Not long ago, Green Mountain Coffee and it’s chief  executive, Bob Stiller,  were hailed as corporate responsibility pioneers. Green Mountain was the world’s largest buyer of Fair Trade coffee. The company offset the carbon emissions of its energy use and won a “green power” award from EPA. Twice, it topped CR Magazine’s list of the 100 best corporate citizens.

Today, Keurig Green Mountain (KGM), as it is now known, remains a corporate-responsibility standout. But the Vermont-based firm has a dark stain on its reputation. Since acquiring Keurig, the inventor of a single-serve coffee machine and its patented K-Cups, the company has become the driving force behind what critics say is an environmental scourge – the throwaway coffee pods made of plastic and aluminum foil that waste energy and materials, and are all but impossible to recycle.

Meanwhile, Stiller, an ex-hippie who briefly became a billionaire, was forced out of KGM after going on a spending spree with borrowed money, acquiring a 164-foot yacht, a $10m, 7,500-square-foot Palm Beach mansion and a $17.5m Manhattan condo formerly owned by New England Patriots quarterback Tom Brady. Green living, that’s not.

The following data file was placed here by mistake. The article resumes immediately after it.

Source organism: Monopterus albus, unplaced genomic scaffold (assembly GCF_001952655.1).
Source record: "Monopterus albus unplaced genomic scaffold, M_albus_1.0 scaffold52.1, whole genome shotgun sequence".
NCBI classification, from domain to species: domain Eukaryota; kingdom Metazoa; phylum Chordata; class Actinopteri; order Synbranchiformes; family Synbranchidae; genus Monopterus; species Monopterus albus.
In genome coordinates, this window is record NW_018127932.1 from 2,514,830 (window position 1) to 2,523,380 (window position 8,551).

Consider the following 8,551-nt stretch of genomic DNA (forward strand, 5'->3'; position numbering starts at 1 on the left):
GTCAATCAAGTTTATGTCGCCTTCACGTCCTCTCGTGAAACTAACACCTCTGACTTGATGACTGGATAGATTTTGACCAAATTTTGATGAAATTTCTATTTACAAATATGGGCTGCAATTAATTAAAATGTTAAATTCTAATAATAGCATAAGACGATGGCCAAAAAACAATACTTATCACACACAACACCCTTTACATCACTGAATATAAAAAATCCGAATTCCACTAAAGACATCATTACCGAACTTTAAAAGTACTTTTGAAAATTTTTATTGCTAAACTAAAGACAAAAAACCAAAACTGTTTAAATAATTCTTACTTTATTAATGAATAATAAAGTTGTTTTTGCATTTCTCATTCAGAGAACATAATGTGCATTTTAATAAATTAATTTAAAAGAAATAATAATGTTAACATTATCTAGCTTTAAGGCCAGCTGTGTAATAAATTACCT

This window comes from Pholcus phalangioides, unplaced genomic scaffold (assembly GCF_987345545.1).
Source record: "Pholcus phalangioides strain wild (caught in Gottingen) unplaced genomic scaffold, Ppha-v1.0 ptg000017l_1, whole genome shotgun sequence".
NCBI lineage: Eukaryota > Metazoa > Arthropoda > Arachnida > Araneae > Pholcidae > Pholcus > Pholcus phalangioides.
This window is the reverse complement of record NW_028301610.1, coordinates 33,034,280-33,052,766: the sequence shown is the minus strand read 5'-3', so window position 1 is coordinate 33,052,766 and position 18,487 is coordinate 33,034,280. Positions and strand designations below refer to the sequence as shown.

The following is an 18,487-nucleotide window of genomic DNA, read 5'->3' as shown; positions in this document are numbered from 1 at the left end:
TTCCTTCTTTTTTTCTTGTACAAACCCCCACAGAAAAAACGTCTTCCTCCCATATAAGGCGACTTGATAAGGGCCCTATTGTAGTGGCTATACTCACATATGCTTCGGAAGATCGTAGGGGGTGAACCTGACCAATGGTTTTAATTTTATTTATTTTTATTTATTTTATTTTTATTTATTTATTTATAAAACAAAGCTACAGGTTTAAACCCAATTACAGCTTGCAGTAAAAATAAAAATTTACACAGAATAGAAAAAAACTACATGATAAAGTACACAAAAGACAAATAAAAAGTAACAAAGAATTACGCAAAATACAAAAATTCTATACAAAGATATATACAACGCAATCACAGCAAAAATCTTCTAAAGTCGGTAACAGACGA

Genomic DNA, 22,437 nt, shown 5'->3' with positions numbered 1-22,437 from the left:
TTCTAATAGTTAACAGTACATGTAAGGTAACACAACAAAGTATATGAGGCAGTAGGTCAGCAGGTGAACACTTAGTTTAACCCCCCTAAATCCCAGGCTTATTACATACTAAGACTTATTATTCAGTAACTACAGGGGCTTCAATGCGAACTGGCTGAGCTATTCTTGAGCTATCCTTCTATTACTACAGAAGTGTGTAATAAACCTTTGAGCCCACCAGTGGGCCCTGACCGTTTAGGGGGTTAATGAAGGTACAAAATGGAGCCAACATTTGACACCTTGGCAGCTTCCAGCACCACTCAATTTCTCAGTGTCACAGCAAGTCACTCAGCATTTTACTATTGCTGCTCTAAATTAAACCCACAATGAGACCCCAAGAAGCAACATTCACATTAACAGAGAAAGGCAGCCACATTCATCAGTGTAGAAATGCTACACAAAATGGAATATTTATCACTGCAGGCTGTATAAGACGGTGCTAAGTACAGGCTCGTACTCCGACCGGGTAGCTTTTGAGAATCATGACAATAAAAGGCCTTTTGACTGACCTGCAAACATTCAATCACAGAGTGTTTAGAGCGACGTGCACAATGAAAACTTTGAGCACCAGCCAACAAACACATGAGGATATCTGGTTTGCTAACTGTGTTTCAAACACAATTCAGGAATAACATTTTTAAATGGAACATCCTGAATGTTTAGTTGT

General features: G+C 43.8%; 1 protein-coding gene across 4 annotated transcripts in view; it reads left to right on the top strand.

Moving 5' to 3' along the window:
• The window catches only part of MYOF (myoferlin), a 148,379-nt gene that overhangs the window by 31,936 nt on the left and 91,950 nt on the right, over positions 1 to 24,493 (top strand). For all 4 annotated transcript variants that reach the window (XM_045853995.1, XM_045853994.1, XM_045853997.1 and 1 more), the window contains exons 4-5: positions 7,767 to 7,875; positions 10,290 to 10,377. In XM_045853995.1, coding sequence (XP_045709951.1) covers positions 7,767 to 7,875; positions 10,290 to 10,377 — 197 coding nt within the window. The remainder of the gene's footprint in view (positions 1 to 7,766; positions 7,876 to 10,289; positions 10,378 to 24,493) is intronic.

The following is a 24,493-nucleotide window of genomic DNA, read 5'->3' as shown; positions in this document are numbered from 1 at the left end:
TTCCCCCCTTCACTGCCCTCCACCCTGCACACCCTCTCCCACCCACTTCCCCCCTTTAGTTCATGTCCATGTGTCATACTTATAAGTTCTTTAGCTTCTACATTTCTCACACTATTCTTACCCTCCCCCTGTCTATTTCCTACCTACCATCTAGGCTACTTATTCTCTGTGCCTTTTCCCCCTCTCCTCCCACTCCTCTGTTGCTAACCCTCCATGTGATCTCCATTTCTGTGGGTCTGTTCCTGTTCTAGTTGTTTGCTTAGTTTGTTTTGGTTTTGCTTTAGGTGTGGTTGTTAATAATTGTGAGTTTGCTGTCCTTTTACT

What went wrong with Green Mountain? In a word, success. Its story challenges easy pieties about doing well by doing good. This is a company that has done very well – but only by setting aside, at least for now, the environmental values it once held dear.